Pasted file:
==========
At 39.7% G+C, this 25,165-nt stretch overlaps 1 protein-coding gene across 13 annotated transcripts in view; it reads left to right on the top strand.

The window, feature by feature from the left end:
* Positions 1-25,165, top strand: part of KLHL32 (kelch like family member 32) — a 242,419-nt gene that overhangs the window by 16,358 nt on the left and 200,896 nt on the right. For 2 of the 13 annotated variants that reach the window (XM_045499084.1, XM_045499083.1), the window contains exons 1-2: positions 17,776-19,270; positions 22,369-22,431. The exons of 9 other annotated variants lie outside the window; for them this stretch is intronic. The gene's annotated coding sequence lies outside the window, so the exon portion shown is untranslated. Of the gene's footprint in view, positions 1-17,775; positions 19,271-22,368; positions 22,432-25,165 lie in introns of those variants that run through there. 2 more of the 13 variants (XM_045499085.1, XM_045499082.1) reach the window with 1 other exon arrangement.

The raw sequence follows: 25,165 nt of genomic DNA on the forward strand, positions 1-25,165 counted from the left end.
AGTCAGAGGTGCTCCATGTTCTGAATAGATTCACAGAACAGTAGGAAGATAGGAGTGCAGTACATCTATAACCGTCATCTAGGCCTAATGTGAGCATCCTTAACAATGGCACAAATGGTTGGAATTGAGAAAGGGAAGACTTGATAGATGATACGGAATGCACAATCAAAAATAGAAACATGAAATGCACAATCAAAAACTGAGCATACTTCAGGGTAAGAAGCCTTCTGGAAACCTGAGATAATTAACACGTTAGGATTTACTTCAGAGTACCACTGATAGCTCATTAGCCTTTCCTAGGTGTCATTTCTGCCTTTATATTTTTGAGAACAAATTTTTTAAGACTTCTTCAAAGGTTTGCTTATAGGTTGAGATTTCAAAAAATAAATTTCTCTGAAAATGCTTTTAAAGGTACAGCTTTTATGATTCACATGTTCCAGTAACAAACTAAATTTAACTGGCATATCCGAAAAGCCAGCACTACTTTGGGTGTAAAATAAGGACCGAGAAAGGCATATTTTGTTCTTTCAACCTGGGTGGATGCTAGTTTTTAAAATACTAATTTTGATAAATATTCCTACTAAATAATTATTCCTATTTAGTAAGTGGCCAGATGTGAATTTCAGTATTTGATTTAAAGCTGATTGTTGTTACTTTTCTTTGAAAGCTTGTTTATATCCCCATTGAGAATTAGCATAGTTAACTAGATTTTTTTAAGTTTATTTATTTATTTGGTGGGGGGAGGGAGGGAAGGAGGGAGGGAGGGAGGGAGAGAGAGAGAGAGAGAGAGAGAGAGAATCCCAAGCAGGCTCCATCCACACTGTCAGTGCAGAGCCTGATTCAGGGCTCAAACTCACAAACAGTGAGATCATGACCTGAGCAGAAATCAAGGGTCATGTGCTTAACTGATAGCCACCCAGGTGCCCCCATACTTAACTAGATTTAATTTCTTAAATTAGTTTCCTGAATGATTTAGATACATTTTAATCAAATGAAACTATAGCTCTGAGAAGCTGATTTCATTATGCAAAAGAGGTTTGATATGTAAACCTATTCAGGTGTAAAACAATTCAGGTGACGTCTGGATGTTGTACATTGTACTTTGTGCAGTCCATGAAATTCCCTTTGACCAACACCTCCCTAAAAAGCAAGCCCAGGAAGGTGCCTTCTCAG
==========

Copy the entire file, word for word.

At 39.7% G+C, this 25,165-nt stretch overlaps 1 protein-coding gene across 13 annotated transcripts in view; it reads left to right on the top strand.

The window, feature by feature from the left end:
* Positions 1-25,165, top strand: part of KLHL32 (kelch like family member 32) — a 242,419-nt gene that overhangs the window by 16,358 nt on the left and 200,896 nt on the right. For 2 of the 13 annotated variants that reach the window (XM_045499084.1, XM_045499083.1), the window contains exons 1-2: positions 17,776-19,270; positions 22,369-22,431. The exons of 9 other annotated variants lie outside the window; for them this stretch is intronic. The gene's annotated coding sequence lies outside the window, so the exon portion shown is untranslated. Of the gene's footprint in view, positions 1-17,775; positions 19,271-22,368; positions 22,432-25,165 lie in introns of those variants that run through there. 2 more of the 13 variants (XM_045499085.1, XM_045499082.1) reach the window with 1 other exon arrangement.

The raw sequence follows: 25,165 nt of genomic DNA on the forward strand, positions 1-25,165 counted from the left end.
AGTCAGAGGTGCTCCATGTTCTGAATAGATTCACAGAACAGTAGGAAGATAGGAGTGCAGTACATCTATAACCGTCATCTAGGCCTAATGTGAGCATCCTTAACAATGGCACAAATGGTTGGAATTGAGAAAGGGAAGACTTGATAGATGATACGGAATGCACAATCAAAAATAGAAACATGAAATGCACAATCAAAAACTGAGCATACTTCAGGGTAAGAAGCCTTCTGGAAACCTGAGATAATTAACACGTTAGGATTTACTTCAGAGTACCACTGATAGCTCATTAGCCTTTCCTAGGTGTCATTTCTGCCTTTATATTTTTGAGAACAAATTTTTTAAGACTTCTTCAAAGGTTTGCTTATAGGTTGAGATTTCAAAAAATAAATTTCTCTGAAAATGCTTTTAAAGGTACAGCTTTTATGATTCACATGTTCCAGTAACAAACTAAATTTAACTGGCATATCCGAAAAGCCAGCACTACTTTGGGTGTAAAATAAGGACCGAGAAAGGCATATTTTGTTCTTTCAACCTGGGTGGATGCTAGTTTTTAAAATACTAATTTTGATAAATATTCCTACTAAATAATTATTCCTATTTAGTAAGTGGCCAGATGTGAATTTCAGTATTTGATTTAAAGCTGATTGTTGTTACTTTTCTTTGAAAGCTTGTTTATATCCCCATTGAGAATTAGCATAGTTAACTAGATTTTTTTAAGTTTATTTATTTATTTGGTGGGGGGAGGGAGGGAAGGAGGGAGGGAGGGAGGGAGAGAGAGAGAGAGAGAGAGAGAGAGAATCCCAAGCAGGCTCCATCCACACTGTCAGTGCAGAGCCTGATTCAGGGCTCAAACTCACAAACAGTGAGATCATGACCTGAGCAGAAATCAAGGGTCATGTGCTTAACTGATAGCCACCCAGGTGCCCCCATACTTAACTAGATTTAATTTCTTAAATTAGTTTCCTGAATGATTTAGATACATTTTAATCAAATGAAACTATAGCTCTGAGAAGCTGATTTCATTATGCAAAAGAGGTTTGATATGTAAACCTATTCAGGTGTAAAACAATTCAGGTGACGTCTGGATGTTGTACATTGTACTTTGTGCAGTCCATGAAATTCCCTTTGACCAACACCTCCCTAAAAAGCAAGCCCAGGAAGGTGCCTTCTCAG